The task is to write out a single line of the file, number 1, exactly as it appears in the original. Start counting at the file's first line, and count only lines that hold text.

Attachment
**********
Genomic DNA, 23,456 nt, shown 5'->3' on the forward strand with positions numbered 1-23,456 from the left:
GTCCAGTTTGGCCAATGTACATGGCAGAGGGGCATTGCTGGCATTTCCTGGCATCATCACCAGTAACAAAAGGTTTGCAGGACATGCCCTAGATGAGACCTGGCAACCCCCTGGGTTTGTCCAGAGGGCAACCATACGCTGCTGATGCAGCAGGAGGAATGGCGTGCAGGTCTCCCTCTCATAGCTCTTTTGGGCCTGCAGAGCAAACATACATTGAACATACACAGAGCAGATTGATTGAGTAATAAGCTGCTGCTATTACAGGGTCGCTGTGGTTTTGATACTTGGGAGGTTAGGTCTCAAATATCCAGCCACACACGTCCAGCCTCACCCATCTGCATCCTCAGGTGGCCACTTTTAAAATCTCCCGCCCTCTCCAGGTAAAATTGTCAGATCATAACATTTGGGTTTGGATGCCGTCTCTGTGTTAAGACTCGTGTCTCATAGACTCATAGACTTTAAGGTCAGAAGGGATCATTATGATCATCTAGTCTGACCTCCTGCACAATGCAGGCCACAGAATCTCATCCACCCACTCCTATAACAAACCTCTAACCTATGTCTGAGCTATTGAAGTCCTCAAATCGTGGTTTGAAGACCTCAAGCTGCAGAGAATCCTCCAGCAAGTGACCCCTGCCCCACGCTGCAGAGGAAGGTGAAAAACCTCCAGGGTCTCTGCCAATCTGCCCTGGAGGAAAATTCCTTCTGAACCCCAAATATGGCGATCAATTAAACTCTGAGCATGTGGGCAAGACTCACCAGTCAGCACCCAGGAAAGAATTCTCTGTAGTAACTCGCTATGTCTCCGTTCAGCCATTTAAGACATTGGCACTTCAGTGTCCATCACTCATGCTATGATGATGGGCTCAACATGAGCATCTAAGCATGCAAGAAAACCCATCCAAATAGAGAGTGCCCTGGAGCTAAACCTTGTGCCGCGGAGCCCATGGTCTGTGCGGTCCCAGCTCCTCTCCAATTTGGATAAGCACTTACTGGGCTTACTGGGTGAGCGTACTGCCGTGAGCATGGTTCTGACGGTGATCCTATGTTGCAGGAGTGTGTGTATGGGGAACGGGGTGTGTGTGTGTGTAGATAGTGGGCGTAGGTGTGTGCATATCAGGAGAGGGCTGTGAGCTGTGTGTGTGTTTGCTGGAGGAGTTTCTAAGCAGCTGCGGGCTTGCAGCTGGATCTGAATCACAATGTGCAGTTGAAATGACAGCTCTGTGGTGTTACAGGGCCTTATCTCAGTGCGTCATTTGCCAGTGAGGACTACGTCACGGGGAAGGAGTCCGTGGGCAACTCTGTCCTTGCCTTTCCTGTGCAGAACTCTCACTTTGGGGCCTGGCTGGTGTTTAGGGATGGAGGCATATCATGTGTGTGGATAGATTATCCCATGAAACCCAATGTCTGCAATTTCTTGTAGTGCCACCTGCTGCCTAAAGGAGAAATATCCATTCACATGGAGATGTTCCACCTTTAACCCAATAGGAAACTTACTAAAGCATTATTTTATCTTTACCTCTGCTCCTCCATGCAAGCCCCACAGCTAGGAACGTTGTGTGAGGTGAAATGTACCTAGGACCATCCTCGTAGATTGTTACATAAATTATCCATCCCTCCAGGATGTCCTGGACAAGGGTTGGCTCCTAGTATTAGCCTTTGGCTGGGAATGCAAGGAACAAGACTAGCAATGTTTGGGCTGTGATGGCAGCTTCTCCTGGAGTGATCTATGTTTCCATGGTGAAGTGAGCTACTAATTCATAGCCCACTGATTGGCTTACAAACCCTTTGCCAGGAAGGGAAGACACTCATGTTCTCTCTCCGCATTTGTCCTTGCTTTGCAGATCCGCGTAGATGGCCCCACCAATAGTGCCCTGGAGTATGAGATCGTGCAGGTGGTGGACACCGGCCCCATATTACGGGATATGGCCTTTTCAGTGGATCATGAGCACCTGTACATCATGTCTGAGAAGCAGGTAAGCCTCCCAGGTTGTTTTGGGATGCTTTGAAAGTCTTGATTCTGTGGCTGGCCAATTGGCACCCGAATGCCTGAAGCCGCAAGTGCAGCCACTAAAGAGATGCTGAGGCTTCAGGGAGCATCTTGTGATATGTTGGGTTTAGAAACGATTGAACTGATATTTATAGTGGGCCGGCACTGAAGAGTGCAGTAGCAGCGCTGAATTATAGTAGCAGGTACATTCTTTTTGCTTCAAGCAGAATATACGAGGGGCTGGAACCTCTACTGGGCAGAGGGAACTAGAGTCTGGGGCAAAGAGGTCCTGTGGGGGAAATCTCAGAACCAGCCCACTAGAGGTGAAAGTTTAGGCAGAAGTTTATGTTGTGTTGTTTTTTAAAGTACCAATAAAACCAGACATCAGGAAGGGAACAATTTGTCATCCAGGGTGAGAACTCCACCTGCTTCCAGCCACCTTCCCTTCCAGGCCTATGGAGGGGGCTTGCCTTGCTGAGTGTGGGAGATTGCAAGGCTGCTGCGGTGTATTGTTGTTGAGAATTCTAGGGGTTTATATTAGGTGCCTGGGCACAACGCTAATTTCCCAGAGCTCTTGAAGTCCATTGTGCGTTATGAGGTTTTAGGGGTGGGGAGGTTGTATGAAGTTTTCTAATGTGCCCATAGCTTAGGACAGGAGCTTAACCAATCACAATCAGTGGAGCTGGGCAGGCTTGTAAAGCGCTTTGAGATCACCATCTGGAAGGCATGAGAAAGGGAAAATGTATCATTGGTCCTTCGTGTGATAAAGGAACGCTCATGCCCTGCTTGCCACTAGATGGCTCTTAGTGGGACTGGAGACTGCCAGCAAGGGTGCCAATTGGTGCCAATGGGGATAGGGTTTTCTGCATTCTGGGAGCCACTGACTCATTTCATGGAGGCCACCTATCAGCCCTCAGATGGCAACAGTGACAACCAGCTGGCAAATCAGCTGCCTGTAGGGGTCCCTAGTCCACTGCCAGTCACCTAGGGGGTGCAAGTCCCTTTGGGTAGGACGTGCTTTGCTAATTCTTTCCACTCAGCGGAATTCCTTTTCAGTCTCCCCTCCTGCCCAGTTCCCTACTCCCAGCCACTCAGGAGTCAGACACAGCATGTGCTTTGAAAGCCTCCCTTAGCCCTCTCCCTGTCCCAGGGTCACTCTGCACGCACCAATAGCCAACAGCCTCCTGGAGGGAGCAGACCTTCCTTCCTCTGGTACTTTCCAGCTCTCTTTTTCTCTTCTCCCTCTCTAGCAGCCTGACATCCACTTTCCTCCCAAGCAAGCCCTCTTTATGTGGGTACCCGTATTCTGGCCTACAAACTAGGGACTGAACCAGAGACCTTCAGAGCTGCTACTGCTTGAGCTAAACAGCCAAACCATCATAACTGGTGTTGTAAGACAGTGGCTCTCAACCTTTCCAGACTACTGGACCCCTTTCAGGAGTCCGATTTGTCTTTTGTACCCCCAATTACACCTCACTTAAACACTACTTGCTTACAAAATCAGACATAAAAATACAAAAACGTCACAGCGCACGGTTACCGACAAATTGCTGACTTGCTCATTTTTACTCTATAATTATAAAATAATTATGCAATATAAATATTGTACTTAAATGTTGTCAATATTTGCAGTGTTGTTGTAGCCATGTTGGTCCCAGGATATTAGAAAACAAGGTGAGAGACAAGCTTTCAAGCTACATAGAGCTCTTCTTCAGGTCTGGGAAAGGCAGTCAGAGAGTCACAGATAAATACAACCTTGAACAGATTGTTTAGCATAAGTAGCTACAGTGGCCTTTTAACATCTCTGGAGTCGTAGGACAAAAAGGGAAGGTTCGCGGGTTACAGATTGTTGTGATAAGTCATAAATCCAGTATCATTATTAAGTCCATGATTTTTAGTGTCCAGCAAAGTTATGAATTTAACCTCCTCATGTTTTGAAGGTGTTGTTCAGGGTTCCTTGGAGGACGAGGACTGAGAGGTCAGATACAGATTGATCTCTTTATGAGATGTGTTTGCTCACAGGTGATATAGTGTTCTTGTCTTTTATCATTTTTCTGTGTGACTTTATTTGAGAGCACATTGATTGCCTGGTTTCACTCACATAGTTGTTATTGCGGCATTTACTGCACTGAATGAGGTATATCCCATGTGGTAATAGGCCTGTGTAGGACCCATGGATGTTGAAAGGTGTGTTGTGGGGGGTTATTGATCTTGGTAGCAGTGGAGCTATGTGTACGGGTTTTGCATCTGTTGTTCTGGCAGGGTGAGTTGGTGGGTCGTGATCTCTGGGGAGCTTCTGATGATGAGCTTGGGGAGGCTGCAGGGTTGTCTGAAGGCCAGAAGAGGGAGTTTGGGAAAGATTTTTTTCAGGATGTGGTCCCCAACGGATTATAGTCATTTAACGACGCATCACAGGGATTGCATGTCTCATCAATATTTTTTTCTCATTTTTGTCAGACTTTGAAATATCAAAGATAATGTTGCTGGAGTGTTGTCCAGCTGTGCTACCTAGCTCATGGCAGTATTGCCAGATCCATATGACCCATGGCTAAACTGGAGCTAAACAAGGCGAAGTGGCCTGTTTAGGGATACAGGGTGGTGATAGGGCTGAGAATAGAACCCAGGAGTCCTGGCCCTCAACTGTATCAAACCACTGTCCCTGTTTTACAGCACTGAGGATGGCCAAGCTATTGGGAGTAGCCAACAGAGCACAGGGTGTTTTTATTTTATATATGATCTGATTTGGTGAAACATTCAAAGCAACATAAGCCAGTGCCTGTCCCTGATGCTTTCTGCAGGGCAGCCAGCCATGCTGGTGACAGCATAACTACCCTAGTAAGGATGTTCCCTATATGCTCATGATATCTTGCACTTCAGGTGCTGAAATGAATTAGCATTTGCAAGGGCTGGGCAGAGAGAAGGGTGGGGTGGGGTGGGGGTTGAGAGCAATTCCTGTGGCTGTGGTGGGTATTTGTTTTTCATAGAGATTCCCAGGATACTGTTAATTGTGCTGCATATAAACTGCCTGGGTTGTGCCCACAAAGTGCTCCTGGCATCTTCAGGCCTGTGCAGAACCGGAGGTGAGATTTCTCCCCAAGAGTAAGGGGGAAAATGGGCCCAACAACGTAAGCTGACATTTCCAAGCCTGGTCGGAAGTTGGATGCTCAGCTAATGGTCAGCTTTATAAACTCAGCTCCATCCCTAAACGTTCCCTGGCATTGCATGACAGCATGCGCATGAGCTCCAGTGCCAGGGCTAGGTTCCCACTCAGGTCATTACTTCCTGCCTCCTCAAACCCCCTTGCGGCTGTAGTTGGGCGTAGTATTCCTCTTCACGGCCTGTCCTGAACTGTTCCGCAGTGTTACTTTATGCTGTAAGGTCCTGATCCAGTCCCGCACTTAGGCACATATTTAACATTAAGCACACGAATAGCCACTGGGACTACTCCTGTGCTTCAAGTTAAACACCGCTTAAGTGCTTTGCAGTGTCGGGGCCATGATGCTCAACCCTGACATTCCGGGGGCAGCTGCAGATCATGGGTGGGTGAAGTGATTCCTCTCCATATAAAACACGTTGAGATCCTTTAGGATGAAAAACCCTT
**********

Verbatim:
Genomic DNA, 23,456 nt, shown 5'->3' on the forward strand with positions numbered 1-23,456 from the left: